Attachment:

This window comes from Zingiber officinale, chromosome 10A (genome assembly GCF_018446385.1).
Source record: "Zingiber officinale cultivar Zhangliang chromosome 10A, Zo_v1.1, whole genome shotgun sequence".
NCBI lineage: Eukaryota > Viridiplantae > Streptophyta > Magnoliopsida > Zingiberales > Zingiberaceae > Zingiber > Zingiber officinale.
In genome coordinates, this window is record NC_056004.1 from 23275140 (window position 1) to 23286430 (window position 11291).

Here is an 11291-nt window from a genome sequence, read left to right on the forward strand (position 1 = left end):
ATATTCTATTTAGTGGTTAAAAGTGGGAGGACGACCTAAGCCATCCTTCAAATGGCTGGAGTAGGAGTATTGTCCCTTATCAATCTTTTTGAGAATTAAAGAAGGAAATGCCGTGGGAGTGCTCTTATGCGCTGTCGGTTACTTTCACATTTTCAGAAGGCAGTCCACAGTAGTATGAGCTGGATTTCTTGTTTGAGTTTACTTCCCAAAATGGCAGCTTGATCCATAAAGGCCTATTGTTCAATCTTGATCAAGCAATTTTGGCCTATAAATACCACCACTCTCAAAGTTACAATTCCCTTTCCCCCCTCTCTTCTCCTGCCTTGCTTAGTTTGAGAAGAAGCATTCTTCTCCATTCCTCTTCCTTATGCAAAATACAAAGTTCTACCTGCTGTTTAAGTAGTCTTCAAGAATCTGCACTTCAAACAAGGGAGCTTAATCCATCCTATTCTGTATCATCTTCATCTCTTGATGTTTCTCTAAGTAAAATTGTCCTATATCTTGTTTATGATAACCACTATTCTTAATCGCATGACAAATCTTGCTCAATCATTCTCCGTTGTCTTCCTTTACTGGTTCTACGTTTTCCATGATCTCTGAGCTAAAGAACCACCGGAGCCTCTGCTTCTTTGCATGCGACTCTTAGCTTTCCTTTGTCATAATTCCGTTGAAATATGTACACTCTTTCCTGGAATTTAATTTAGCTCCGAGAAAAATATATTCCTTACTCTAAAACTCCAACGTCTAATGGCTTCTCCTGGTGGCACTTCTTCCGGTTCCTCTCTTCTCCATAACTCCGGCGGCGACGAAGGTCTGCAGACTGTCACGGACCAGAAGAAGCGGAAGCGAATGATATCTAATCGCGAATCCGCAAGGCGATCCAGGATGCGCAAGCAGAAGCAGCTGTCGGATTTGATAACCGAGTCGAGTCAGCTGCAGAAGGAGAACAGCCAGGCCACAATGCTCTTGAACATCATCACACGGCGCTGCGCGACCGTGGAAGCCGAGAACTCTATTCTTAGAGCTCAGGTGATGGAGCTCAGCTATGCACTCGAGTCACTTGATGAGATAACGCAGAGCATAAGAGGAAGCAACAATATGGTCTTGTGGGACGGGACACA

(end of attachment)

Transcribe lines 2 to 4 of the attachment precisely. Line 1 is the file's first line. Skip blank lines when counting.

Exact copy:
Source record: "Zingiber officinale cultivar Zhangliang chromosome 10A, Zo_v1.1, whole genome shotgun sequence".
NCBI lineage: Eukaryota > Viridiplantae > Streptophyta > Magnoliopsida > Zingiberales > Zingiberaceae > Zingiber > Zingiber officinale.
In genome coordinates, this window is record NC_056004.1 from 23275140 (window position 1) to 23286430 (window position 11291).